Backwoods Bloodbath Review
The bleak isolation and insidious threat of murky moors and dark sprawling forests have long been a staple horror landscape for the slashing, mauling, and requisite slicing and dicing of arrogant city folk, where the country dwellers seize a rare opportunity to (albeit sometimes passively) wield power and exact revenge upon their slick, affluent counterparts. Whether it's the dubious silent complicity of the Slaughtered Lamb drinkers in American Werewolf..., or the disturbing entrapment of the travelling teenagers in The Texas Chainsaw Massacre, the paranoid fear of the countryside – and its folk – can prove a compelling horror vehicle.
Director Donn Kennedy is certainly inspired by the successful back catalogue of this brand of horror, as evidenced by low budget effort Backwoods Bloodbath, a title that leaves viewers in little doubt of the central theme. Indeed, The Texas Chainsaw Massacre receives a few respectful nods throughout the gruesome picture, yet further comparisons with the profoundly unsettling seventies shocker are limited, as the bloodfest fails to construct the necessary climax of oppressive, relentless terror, despite its sometimes inventive efforts.
Though the presumably micro-sized budget is clear from the outset, the failings are related to the execution of the piece as a whole. Not only do the cast seem inexperienced, with some players delivering lines with a disinterested and automaton-esque style, but the frustrating inconsistency of the pacing means that, with the use of overly-repeated shots, seemingly confused timings, and a football game on the radio that seems to last for hours, the unfolding massacre has little opportunity for any substantial impact. The presentation of the country dwellers makes for uncomfortable viewing, and not for the right reasons; where The Texas Chainsaw Massacre, or I Spit on Your Grave, for example, present delightfully demented caricatures of the stereotypes so feared by the paranoid city folk, the unpleasant and backward locals here are flat, stupid, and bereft of redeeming features – even if those redeeming features are the macabre creativity of Leatherface, for example.
The technical approach is questionable too; lighting is sometimes poor, with strong primary colours spoiling any sense of gritty realism. The composition is awkward, with characters often too close to the camera, or framed partially outside of the shot. The capturing of audio is detrimental to the films' impact too, with dialogue regularly difficult to hear, and the volume levels differ vastly between characters, even when they are positioned in close proximity to one another.
The main problem is that our slasher – the beast the locals know as the 'Hodag' – simply isn't frightening, nor remotely credible. Our nefarious nasty is, in essence, a hulking dreadlocked giant with a bizarrely sculptured face, and whilst his physicality makes for an intimidating presence, our shudders are scant.
This bare-bones budget bloodbath could be utterly forgettable, but thanks to a wavering but persistent creative undercurrent, it just about manages to stake a claim above the bloody rivers of its rivals. At some points, you almost think that it's on the cusp of doing something special. Take the moment in the local shop, where the arrogant city boys are talking to the shopkeeper; he asks them if they are 'FIB's', and a translation of the insult appears for our benefit across the bottom of the screen. It's a clever touch. There are some moments of playful characterisation; ex-soldier Paul is unashamedly fond of perverse and experimental antics, which makes for some mildly humorous sequences. Jessica's dream segment, whilst extraneous to the plot, at least provides further interest. And the music-backed sequence where the revellers are moving through their varied morning routines in turn before a shot moves in on a bloody female corpse, shows a certain sense of promise in terms of the stylistic approach.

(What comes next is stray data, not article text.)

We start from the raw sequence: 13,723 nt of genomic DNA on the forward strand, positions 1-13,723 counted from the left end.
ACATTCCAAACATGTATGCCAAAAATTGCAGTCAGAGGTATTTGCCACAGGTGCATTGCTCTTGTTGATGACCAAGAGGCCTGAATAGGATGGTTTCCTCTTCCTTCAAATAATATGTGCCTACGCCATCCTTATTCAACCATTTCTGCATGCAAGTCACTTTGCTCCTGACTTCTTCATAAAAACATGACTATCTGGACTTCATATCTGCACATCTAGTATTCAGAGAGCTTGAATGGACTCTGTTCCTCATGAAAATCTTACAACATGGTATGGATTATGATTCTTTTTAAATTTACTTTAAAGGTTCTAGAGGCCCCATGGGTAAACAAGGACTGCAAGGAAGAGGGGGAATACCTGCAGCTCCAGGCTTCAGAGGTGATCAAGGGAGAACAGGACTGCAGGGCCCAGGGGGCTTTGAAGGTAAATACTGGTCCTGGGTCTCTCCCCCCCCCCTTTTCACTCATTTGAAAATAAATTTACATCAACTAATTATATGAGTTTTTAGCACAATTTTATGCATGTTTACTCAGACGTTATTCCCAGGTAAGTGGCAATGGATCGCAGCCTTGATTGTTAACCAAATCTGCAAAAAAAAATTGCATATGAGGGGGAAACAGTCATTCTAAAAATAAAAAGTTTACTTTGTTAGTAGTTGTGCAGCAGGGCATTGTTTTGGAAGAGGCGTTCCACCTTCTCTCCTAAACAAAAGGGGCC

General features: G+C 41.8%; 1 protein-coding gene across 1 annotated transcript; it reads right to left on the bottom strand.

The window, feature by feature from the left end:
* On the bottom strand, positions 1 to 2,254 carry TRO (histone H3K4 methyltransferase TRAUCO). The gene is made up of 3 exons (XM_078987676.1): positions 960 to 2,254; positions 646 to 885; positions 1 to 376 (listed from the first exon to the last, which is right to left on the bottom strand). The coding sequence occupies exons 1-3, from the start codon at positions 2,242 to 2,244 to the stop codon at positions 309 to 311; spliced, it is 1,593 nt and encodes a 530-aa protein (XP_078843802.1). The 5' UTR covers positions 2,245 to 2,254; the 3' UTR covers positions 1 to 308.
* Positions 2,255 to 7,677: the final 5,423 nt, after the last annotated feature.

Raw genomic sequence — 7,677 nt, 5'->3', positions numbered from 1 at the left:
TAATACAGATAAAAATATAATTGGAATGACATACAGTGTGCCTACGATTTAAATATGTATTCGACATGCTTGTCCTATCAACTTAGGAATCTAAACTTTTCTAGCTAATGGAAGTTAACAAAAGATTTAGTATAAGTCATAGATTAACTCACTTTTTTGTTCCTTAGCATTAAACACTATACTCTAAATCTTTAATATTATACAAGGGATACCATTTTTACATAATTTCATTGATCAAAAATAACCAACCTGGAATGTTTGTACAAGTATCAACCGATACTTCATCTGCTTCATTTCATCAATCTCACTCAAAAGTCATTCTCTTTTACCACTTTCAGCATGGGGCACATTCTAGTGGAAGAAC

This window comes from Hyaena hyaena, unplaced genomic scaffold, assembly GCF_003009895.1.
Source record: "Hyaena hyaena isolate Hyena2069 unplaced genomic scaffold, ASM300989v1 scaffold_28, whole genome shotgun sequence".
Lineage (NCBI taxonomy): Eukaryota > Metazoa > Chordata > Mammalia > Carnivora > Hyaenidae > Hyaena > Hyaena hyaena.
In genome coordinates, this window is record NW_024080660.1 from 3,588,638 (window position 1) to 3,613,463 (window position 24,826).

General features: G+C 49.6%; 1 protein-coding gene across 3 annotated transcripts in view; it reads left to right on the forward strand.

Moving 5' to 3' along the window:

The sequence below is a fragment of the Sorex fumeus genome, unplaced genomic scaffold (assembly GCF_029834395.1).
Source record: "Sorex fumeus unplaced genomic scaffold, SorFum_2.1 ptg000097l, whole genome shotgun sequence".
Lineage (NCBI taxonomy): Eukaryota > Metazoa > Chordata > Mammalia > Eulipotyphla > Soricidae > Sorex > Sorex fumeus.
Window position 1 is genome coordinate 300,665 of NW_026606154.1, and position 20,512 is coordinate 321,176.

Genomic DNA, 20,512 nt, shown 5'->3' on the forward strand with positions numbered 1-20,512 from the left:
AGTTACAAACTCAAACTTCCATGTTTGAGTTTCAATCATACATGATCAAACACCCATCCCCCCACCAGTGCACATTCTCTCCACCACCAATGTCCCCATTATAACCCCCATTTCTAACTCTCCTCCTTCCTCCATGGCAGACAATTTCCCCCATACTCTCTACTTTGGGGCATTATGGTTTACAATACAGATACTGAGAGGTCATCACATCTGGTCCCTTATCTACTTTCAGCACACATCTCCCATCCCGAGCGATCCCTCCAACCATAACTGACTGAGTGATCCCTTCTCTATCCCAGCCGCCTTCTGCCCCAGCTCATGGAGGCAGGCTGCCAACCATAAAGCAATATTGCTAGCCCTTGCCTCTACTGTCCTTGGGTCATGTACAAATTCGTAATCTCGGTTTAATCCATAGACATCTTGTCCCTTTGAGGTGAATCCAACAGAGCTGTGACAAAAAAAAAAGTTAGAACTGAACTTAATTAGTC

Despite the available artistic endeavour, Backwoods Bloodbath suffers from far too many deficiencies to impress. The gore is sometimes impressive, considering the budget, but the bargain basement performances, irregular pace, straightforward stereotyping, and lack of solid filming prowess means that this particular slasher carries little to justify hearty recommendation.
The disc comes with region 2 encoding. The transfer itself was presumably a challenge, due to what looks like the low budget nature of the original stock. The picture wavers between general clarity and a fuzzy, grainy feel, the filming is often blurred on faster shots, and there is occasional evidence of a strip of interference at the edge of the picture. The colours can feel a little washed out at times, and blacks are particularly poor, with a lack of depth. The most disappointing aspect is that the movie is presented in a 1.33:1 aspect ratio, which results in an especially insubstantial viewing experience.
There are no subtitles.
To compound the difficulties with the unevenly recorded dialogue, the general quality of sound reproduction, especially on voices, lacks clarity, though this may be an issue with the source recording. The sub-Alice in Chains styled soundtrack is delivered in similar flat fashion, although to its credit there is no perceptible distortion.
The extras are as limited as the acting talent on offer here, confined to just a trailer, and a selection of other available titles.
It has lofty aspirations and heaps shovel-loads of respect onto its successfully gritty and gruesome forebears, but the amply gory Backwoods Bloodbath is just too unpolished and crude in its delivery to carry a shadow of the required impact. With poor technical presentation and some uncomfortably amateur performances, this budget movie release has only its glimpses of invention and creativity to contribute payback for your investment.